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Naomi make her move.

You made it sound so lovely. It's just..."

"Patricia. Elena is the only woman I've ever wanted to marry and I'm willing to share her with you because she loves you as much as she loves me: More, because she's loved you longer. Being lovers can only make you two closer. Think about it and do what feels comfortable."

"You're very persuasive."

"It's not my job to persuade you. I'm just telling you that you have options you may not have considered. A few days ago, you were shy, embittered, deeply unhappy and - unless I'm wildly off track - you came for the BBC interview because your old life was becoming unbearable and a radical change of environment was the only hope you had." He paused. Patricia nodded solemnly. "Now you have tons more self-confidence. You've laughed more in two days than I've seen you do in the two weeks you've been here. You've got an exciting new job and if waking up naked with your two lovers isn't a radical change of environment, I don't know what is. Tell me you're not happier."

"I am, and I owe it all to you." She leant close and kissed him briefly.

"No. You owe a lot to Elena for loving her sister enough to talk me into it. But you owe most of it to your willingness to embrace change. You must have been terrified, but you took the plunge. I was very careful about that. I didn't want to force you into anything you'd regret later. Remember struggling with your buttons?"


"I could have helped but you had to take every step yourself. I navigated, but you drove. It was an incredibly brave thing you did and you shouldn't give away all the credit for that." He let her kiss him again.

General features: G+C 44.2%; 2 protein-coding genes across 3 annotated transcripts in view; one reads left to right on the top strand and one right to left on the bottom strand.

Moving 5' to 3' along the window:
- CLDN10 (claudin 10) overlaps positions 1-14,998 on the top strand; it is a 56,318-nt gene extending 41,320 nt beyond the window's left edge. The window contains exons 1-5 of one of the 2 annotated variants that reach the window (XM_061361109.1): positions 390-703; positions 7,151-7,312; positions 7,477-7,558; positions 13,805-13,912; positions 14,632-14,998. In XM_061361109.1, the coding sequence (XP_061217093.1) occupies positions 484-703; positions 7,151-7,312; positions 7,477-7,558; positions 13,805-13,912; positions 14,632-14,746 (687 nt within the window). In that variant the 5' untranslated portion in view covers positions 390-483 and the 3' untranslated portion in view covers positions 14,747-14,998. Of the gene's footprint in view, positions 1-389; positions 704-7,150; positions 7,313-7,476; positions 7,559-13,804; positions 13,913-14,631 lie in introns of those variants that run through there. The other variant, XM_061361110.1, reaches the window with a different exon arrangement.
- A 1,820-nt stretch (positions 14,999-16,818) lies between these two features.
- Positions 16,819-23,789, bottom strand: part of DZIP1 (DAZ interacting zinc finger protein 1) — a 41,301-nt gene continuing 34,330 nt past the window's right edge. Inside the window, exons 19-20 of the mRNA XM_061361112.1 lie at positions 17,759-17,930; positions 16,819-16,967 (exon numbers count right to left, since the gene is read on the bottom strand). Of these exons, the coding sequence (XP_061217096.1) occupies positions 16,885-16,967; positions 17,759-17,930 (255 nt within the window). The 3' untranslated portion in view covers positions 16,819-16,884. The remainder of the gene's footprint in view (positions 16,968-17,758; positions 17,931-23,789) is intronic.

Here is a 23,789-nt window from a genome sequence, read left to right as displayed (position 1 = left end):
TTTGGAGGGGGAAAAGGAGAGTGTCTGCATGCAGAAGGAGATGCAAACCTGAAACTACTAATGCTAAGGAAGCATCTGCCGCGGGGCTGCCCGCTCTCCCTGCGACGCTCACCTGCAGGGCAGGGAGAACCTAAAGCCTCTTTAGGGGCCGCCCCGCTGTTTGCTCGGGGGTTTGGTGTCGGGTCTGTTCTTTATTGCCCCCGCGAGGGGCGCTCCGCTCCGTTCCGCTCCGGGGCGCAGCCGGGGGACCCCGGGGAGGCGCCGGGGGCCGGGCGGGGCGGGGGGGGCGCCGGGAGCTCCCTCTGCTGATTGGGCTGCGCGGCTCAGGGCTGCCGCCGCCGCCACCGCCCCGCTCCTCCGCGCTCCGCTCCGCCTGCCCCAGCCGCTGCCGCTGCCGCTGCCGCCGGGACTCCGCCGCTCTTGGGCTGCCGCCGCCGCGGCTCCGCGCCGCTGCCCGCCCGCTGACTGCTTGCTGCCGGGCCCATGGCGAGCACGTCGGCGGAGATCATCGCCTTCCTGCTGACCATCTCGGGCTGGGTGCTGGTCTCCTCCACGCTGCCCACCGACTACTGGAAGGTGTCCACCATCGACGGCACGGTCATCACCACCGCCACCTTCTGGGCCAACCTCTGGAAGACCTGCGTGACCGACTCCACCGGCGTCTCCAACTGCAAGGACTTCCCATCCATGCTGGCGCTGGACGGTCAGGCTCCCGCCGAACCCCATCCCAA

"I'm still grateful for everything you've done for me."

"Grateful enough to buy me a coffee?" He smirked.

"There's still half a bottle of wine."

"I know, but I really feel like a cappuccino."

"It wasn't very good wine. Was it?"

"It was too warm. Stick the cork back in and we'll take it home and refrigerate it."

Patricia tidied up the remains of their picnic, walking as far as the lake to throw the rest of the bread to the ducks and swans while Andrew shook out and folded their blanket.



"Do you always open your houseguest's mail?" Patricia had thought about this just after leaving the house. Now seemed a good time to ask him.

"No. I wouldn't have opened yours except that it was in a BBC envelope. I needed to know if it was a job offer or a 'better luck next time' letter."

"You should still have let me open it." Patricia wasn't angry, but...

"And risk sending you out to walk the streets all day with a rejection crumpled up in your pocket? Not on my watch! If that letter had been bad news, I'd have saved it until Elena was home so you wouldn't have to deal with the disappointment on your own."

"You think of everything. Don't you?" She was hugging his chest again, cheek pressed to his shoulder.

"I try to. So? Am I forgiven for opening it?"

"Of course you're forgiven." She kissed him for good measure.

"Good. Now see the couple behind me on the bench?".

"Yes?" Patricia saw they were about 40 metres away.

"They've been there ages."

"So? It is a park." Patricia was puzzled as to where this was leading.

"So they couldn't take their eyes off us before..."

"Oh!" Patricia's hand shot to her mouth. Had they really seen her? Had they realized what Andrew had been doing to her? She blushed furiously.

"And now we have to walk past them to get to the gate. "This wasn't strictly true: There were other gates. "Hold my hand." He offered it and clasped her fingers reassuringly, picking up all the bags in his other hand. "Now, as we pass them, if they look at us, just smile sweetly - at her, not him."

The couple did look at them, quite blatantly. Patricia smiled at the girl as she passed, still flushed in the face. As they reached the gate, Patricia could hold her composure no longer and spun into Andrew's chest, hiding her face and heaving with - with laughter. This took even Andrew by surprise.

"Oh Andrew!" She said.

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